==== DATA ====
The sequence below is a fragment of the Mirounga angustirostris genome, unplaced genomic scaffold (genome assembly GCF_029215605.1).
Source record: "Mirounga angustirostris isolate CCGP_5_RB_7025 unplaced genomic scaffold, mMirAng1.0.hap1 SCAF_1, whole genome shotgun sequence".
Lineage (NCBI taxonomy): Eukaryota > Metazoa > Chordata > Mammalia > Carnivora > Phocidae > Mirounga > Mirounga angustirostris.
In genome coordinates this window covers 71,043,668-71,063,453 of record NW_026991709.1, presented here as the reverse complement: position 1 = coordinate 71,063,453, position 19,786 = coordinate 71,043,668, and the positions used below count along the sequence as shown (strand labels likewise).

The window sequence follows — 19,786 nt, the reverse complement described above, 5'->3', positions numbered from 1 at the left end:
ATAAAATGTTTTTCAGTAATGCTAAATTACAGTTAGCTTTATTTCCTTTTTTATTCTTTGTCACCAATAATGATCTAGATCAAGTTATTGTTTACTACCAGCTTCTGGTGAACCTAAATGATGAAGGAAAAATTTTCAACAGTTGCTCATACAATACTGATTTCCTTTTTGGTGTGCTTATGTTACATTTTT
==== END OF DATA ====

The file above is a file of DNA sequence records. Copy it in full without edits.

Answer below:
The sequence below is a fragment of the Mirounga angustirostris genome, unplaced genomic scaffold (genome assembly GCF_029215605.1).
Source record: "Mirounga angustirostris isolate CCGP_5_RB_7025 unplaced genomic scaffold, mMirAng1.0.hap1 SCAF_1, whole genome shotgun sequence".
Lineage (NCBI taxonomy): Eukaryota > Metazoa > Chordata > Mammalia > Carnivora > Phocidae > Mirounga > Mirounga angustirostris.
In genome coordinates this window covers 71,043,668-71,063,453 of record NW_026991709.1, presented here as the reverse complement: position 1 = coordinate 71,063,453, position 19,786 = coordinate 71,043,668, and the positions used below count along the sequence as shown (strand labels likewise).

The window sequence follows — 19,786 nt, the reverse complement described above, 5'->3', positions numbered from 1 at the left end:
ATAAAATGTTTTTCAGTAATGCTAAATTACAGTTAGCTTTATTTCCTTTTTTATTCTTTGTCACCAATAATGATCTAGATCAAGTTATTGTTTACTACCAGCTTCTGGTGAACCTAAATGATGAAGGAAAAATTTTCAACAGTTGCTCATACAATACTGATTTCCTTTTTGGTGTGCTTATGTTACATTTTT